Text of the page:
HDx therapy was recently explained in a new clinical publication, “Expanded Hemodialysis: Innovative Clinical Approach in Dialysis”7 that was edited by Claudio Ronco, M.D., Director, International Renal Research Institute, San Bortolo Hospital, Vincenza, Italy, and includes contributions from several nephrologists interested in implementing new therapy options for patients. The book is intended for healthcare professionals wanting to learn more about emerging science, practice and application of HDx therapy.
“Improving standards of care for dialysis patients will require a combination of innovation, experience, technology, scientific exchange and new mindsets,” Dr. Ronco said. “This book is intended to help healthcare professionals better understand how innovation can expand therapy options for patients.”
HDx enabled by THERANOVA is available in Canada, Europe, select markets in Latin America, the Middle East and Far East, as well as in Australia and New Zealand. THERANOVA is an investigational device in the United States, and is not available for commercial sale in that market.
In October, Baxter announced enrollment of the first patients in two new HDx therapy enabled by THERANOVA clinical trials, including a multi-center, prospective, randomized controlled clinical trial to support submission for marketing authorization from the U.S. Food and Drug Administration.
Baxter provides a broad portfolio of essential renal and hospital products, including home, acute and in-center dialysis; sterile IV solutions; infusion systems and devices; parenteral nutrition; surgery products and anesthetics; and pharmacy automation, software and services. The company’s global footprint and the critical nature of its products and services play a key role in expanding access to healthcare in emerging and developed countries. Baxter’s employees worldwide are building upon the company’s rich heritage of medical breakthroughs to advance the next generation of healthcare innovations that enable patient care.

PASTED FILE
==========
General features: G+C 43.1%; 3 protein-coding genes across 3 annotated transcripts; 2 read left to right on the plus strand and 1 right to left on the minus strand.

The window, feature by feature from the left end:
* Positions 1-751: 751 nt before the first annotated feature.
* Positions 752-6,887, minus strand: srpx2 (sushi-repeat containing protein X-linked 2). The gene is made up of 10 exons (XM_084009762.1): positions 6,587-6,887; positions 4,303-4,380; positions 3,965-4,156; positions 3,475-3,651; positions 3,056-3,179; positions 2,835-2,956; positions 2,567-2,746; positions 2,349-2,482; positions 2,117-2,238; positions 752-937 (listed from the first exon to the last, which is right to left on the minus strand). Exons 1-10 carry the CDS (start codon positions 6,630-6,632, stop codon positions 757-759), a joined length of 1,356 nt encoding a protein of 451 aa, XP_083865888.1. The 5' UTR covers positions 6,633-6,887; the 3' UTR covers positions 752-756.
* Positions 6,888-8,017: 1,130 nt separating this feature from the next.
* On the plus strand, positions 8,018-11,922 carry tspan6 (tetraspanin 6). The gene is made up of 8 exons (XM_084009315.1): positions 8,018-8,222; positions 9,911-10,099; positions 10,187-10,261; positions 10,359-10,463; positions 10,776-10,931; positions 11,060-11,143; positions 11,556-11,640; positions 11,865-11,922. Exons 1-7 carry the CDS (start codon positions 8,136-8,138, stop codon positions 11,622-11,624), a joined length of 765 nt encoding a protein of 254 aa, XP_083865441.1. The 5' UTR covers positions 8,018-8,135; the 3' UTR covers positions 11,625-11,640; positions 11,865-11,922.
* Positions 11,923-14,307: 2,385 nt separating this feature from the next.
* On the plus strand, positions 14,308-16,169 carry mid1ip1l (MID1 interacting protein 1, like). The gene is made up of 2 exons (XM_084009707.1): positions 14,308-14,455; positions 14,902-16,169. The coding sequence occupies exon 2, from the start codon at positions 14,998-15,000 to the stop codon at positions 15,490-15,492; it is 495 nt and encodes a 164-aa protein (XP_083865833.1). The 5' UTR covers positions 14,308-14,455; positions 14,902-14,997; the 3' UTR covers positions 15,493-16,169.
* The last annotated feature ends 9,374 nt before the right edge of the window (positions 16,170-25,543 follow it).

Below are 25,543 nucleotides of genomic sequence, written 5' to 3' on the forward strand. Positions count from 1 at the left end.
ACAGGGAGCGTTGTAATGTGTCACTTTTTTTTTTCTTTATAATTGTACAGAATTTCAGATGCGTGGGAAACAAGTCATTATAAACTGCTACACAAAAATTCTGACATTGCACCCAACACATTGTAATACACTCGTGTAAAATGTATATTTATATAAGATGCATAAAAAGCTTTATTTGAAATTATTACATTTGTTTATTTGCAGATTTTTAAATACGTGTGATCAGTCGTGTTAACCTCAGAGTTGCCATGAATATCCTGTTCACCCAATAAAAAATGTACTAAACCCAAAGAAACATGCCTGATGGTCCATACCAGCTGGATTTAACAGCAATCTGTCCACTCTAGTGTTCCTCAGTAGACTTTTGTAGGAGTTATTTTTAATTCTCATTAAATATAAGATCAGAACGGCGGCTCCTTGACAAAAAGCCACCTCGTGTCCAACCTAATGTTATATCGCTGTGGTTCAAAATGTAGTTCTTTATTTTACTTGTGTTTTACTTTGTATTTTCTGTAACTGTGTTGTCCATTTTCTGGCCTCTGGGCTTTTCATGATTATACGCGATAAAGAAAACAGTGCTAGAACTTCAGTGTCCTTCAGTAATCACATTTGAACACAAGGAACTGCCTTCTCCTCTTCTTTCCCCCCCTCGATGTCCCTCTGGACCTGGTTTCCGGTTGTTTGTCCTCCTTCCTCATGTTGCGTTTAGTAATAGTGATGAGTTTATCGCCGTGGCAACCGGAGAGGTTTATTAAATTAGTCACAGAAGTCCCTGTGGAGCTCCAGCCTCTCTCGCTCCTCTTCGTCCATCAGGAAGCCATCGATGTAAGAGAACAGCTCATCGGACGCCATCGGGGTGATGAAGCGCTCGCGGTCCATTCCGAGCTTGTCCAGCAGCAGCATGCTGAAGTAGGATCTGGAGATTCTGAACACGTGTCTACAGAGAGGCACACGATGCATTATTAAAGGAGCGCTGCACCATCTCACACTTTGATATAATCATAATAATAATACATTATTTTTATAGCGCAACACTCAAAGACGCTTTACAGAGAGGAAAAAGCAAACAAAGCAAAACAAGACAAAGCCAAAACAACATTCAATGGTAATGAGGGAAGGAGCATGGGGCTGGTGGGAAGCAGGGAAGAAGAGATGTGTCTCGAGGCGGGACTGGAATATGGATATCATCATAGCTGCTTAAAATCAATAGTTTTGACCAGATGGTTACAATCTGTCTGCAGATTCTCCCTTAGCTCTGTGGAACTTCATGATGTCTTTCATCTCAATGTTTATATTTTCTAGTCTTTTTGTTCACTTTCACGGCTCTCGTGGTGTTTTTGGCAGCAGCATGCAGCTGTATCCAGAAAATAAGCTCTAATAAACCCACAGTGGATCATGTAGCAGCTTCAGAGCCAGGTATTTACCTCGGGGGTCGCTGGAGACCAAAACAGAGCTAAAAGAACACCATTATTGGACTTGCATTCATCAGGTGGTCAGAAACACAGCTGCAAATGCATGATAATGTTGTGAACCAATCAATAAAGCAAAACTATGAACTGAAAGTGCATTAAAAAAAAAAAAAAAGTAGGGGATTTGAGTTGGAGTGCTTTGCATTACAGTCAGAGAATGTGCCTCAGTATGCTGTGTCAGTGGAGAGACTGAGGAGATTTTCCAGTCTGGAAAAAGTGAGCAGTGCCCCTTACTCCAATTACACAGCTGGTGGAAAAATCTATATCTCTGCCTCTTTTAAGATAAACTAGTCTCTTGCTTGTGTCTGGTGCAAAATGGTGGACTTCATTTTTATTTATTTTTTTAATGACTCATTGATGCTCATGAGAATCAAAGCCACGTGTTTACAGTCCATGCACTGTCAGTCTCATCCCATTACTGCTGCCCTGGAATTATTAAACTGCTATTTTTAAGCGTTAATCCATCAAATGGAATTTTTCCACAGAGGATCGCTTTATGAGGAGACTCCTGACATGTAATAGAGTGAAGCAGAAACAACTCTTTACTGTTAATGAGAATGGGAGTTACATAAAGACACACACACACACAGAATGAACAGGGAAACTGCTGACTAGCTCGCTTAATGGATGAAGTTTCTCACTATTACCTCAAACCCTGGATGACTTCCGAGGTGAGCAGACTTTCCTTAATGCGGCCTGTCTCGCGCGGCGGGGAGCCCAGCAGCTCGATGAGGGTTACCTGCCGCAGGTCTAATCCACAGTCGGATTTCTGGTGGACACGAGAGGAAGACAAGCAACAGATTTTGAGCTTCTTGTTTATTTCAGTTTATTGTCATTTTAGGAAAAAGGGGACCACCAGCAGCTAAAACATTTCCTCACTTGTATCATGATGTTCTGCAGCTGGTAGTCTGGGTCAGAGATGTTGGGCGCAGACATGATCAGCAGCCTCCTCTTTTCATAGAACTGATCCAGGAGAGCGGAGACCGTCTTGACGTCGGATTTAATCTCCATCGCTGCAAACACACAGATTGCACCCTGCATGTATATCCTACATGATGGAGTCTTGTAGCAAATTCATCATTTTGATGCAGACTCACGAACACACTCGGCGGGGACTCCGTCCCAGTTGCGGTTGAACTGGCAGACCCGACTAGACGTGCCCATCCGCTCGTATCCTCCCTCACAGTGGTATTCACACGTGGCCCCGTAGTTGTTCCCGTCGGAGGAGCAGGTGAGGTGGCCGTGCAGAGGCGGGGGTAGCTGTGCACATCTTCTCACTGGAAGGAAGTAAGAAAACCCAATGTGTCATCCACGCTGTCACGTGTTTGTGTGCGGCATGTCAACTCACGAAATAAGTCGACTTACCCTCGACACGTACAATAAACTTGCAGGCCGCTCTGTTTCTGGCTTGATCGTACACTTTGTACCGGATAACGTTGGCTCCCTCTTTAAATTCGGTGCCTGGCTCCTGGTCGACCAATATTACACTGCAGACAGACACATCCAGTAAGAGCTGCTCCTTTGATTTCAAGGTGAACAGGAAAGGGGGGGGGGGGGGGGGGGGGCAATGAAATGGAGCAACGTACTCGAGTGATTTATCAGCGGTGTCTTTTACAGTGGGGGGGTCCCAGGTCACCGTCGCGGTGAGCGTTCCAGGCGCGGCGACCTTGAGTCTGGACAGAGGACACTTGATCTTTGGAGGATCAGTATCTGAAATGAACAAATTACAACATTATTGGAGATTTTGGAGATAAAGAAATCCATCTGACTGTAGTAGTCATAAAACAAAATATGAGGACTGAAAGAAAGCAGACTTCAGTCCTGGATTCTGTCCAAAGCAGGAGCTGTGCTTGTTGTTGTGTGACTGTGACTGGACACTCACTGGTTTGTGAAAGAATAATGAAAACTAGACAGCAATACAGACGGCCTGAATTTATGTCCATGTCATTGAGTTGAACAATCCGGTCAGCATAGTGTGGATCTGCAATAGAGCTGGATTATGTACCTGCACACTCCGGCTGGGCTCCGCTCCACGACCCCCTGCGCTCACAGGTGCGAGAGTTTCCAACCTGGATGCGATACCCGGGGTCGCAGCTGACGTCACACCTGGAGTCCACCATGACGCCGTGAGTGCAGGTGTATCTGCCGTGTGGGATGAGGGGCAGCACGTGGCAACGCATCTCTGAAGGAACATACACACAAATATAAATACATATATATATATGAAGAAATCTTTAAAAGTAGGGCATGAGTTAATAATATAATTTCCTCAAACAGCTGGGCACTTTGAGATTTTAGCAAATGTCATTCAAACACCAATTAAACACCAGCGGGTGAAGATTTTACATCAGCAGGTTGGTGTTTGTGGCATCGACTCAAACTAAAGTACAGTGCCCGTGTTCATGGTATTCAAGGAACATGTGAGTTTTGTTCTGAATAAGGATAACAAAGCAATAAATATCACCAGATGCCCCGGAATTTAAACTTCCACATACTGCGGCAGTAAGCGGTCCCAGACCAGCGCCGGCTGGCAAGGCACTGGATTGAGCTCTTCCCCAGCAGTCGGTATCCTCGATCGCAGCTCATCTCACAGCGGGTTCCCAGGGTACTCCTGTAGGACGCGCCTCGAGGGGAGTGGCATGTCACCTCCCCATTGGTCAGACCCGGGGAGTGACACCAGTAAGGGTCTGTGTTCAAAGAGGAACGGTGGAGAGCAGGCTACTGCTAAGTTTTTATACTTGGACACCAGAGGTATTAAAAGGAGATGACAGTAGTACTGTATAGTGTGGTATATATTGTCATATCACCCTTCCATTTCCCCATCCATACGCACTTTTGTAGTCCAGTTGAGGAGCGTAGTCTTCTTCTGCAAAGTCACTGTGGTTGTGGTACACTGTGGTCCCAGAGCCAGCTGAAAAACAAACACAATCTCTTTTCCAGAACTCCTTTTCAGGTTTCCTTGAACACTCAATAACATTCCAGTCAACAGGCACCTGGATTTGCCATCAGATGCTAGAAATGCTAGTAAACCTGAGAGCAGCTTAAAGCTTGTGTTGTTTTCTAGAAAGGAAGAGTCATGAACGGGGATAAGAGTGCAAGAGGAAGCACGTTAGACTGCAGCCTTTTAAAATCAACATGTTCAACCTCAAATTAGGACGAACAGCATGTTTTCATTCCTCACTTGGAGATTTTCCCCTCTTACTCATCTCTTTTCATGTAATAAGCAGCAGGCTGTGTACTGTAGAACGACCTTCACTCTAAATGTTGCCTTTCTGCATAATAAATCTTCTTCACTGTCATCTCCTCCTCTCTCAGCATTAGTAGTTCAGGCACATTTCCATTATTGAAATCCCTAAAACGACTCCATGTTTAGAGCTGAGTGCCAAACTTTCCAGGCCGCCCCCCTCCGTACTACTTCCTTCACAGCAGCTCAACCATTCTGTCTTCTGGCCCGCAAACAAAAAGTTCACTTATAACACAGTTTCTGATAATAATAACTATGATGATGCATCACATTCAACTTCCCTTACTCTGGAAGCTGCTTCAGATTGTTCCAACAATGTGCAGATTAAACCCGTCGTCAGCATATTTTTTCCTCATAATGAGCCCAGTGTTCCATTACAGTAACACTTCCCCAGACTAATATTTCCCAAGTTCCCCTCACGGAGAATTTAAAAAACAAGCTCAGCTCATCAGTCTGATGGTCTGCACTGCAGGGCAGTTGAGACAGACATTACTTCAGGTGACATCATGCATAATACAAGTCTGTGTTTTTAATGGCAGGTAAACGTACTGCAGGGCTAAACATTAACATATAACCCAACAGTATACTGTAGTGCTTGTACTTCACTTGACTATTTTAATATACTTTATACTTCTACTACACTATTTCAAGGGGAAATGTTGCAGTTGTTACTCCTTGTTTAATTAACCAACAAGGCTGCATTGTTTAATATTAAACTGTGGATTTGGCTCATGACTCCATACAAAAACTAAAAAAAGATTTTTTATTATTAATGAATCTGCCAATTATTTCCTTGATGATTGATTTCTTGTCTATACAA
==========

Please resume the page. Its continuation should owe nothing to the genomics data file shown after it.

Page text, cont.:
For prescription only. For safe and proper use of the devices mentioned herein, refer to the THERANOVA Instructions for Use.
This release includes forward-looking statements concerning HDx enabled by THERANOVA, one of Baxter’s dialysis membranes, including expectations regarding its potential impact on patients and anticipated benefits associated with its use. The statements are based on assumptions about many important factors, including the following, which could cause actual results to differ materially from those in the forward-looking statements: satisfaction of regulatory and other requirements; actions of regulatory bodies and other governmental authorities; product quality, manufacturing or supply, or patient safety issues; changes in law and regulations; and other risks identified in Baxter's most recent filing on Form 10-K and other SEC filings, all of which are available on Baxter's website. Baxter does not undertake to update its forward-looking statements.
Baxter and THERANOVA are registered trademarks of Baxter International Inc. FX60 and FX 80 are registered trademarks of Fresenius Medical Care.
1Chmielewski et al. The Peptidic Middle Molecules: Is Molecular Weight Doing the Trick? Sem Nephrol 2014;34:118–34.
2Neirynck N, et al. An update on uremic toxins. Int Urol Nephrol. 2013; 45:139-50.
3Duranton F, et al. European Uremic Toxin Work Group. Normal and pathologic concentrations of uremic toxins. J Am Soc Nephrol. 2012 Jul;23(7):1258-70.
4Boschetti-de-Fierro A, et al. MCO membranes: Enhanced Selectivity in High-Flux Class. Scientific Reports (2015); 5: 18448.
5Kirsch AH, et al. Performance of hemodialysis with novel medium cut-off dialyzers. Nephrol Dial Transplant. 2017 ;32:165-172.
6Klammt S et al. Albumin-binding capacity (ABiC) is reduced in patients with chronic kidney disease along with an accumulation of protein-bound uraemic toxins. Nephrol Dial Transplant 2012;27:2377–2383.
7Ronco C, Editor: Expanded Hemodialysis: Innovative Clinical Approach in Dialysis. Contrib Nephrol. doi: 10.1159/000468959. Epub 2017 May 23. PubMed PMID: 28535525.